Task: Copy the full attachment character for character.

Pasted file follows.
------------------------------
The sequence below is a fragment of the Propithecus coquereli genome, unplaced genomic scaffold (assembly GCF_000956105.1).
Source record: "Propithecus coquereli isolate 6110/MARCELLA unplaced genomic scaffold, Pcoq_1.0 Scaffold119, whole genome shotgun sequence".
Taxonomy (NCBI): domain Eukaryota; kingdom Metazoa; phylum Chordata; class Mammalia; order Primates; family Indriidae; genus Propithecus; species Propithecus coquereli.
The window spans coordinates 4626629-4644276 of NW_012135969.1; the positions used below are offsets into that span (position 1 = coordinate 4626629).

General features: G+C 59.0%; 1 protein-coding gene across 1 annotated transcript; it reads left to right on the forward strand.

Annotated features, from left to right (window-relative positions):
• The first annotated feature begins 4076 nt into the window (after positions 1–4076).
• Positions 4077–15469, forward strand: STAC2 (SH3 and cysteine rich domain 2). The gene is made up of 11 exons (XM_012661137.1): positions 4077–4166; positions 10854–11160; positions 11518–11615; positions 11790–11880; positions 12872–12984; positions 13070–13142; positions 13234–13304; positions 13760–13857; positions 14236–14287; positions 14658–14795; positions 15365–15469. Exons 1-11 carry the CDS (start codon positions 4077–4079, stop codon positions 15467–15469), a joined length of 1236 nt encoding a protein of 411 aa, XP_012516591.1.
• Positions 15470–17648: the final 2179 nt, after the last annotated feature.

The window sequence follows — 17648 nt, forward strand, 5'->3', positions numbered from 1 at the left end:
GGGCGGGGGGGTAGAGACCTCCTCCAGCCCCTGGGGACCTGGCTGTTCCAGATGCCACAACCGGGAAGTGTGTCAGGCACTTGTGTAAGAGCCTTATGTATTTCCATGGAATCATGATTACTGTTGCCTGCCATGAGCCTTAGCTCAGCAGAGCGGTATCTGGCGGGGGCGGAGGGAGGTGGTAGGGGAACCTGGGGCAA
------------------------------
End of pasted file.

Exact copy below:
The sequence below is a fragment of the Propithecus coquereli genome, unplaced genomic scaffold (assembly GCF_000956105.1).
Source record: "Propithecus coquereli isolate 6110/MARCELLA unplaced genomic scaffold, Pcoq_1.0 Scaffold119, whole genome shotgun sequence".
Taxonomy (NCBI): domain Eukaryota; kingdom Metazoa; phylum Chordata; class Mammalia; order Primates; family Indriidae; genus Propithecus; species Propithecus coquereli.
The window spans coordinates 4626629-4644276 of NW_012135969.1; the positions used below are offsets into that span (position 1 = coordinate 4626629).

General features: G+C 59.0%; 1 protein-coding gene across 1 annotated transcript; it reads left to right on the forward strand.

Annotated features, from left to right (window-relative positions):
• The first annotated feature begins 4076 nt into the window (after positions 1–4076).
• Positions 4077–15469, forward strand: STAC2 (SH3 and cysteine rich domain 2). The gene is made up of 11 exons (XM_012661137.1): positions 4077–4166; positions 10854–11160; positions 11518–11615; positions 11790–11880; positions 12872–12984; positions 13070–13142; positions 13234–13304; positions 13760–13857; positions 14236–14287; positions 14658–14795; positions 15365–15469. Exons 1-11 carry the CDS (start codon positions 4077–4079, stop codon positions 15467–15469), a joined length of 1236 nt encoding a protein of 411 aa, XP_012516591.1.
• Positions 15470–17648: the final 2179 nt, after the last annotated feature.

The window sequence follows — 17648 nt, forward strand, 5'->3', positions numbered from 1 at the left end:
GGGCGGGGGGGTAGAGACCTCCTCCAGCCCCTGGGGACCTGGCTGTTCCAGATGCCACAACCGGGAAGTGTGTCAGGCACTTGTGTAAGAGCCTTATGTATTTCCATGGAATCATGATTACTGTTGCCTGCCATGAGCCTTAGCTCAGCAGAGCGGTATCTGGCGGGGGCGGAGGGAGGTGGTAGGGGAACCTGGGGCAA